The history of Guadalest « Euro Weekly News

El Castell de Guadalest castle.
Credit: El Castell de Guadalest Council, X.

The village of Castell de Guadalest is a hidden gem amongst Benidorm and its coast with a unique and expansive history.

Originating as an Islamic region, Guadalest used to be a border of the ancient Almohad Caliphate before its collapse.

During the Medieval times the town used to be hidden by wild vegetation, with the only access through a tunnel. Up to this day, there is a tunnel in place, although renovated and elevated, allowing access to the medieval part of the town through the Arrabal. The town remains rich in historic houses, unique plants and artisan shops.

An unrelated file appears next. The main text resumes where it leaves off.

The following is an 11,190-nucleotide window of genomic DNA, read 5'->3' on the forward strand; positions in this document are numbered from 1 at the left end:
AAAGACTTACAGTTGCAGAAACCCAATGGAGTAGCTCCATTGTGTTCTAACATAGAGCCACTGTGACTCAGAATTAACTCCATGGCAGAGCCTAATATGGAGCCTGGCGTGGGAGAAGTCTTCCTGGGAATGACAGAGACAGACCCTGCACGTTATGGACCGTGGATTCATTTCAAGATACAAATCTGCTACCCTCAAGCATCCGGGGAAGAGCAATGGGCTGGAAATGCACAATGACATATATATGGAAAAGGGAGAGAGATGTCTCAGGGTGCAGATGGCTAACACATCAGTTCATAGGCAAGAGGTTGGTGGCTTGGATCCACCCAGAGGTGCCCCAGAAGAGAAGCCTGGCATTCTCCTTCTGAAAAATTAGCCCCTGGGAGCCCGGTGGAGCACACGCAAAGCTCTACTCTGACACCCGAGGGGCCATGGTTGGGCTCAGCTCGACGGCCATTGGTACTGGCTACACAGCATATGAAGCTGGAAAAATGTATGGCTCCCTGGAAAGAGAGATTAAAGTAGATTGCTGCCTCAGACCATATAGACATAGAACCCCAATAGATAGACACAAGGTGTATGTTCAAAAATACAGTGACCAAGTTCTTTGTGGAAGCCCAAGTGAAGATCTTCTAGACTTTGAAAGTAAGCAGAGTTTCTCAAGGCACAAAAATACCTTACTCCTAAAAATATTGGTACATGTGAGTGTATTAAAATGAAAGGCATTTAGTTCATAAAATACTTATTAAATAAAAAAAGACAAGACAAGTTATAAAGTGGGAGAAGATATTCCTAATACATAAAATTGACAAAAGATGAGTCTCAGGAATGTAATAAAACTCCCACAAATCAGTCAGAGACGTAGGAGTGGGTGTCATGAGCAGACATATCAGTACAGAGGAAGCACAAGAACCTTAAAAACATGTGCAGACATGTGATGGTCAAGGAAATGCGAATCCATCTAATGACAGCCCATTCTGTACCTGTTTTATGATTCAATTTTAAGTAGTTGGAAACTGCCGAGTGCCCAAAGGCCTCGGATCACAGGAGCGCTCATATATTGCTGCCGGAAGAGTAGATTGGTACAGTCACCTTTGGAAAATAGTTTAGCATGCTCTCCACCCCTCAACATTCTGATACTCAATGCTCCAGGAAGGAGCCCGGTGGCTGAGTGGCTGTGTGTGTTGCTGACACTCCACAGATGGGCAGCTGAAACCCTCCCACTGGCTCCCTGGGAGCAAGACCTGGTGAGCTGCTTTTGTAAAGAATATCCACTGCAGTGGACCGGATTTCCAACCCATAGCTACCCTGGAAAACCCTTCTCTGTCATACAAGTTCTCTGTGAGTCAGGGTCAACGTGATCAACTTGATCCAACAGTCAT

In the 13th century, the Castell de Guadalest was conquered by Jaime I and granted to the Vidal de Sarria family until it was awarded to Prince Pedro of Aragon in 1335.

The change in the local religion has greatly affected the architecture of the town and to this day, there is a standing church, Nuestra Señora de la Asuncion Parish Church, which was built in the 18th century after the Christian conquest of the island. 

The still-standing castles, San Jose Castle and Alcozaiba Castle were constructed in the 11th century when the region was still Islamic and were positioned on a corner with the Christian Kingdom. 

The San Jose Castle used to function as the official residence of the Guadalest rulers. Due to sequential earthquakes in 1644, 1748 and 1752, the castle was damaged and became even more affected as a result of the Spanish Succession War. 

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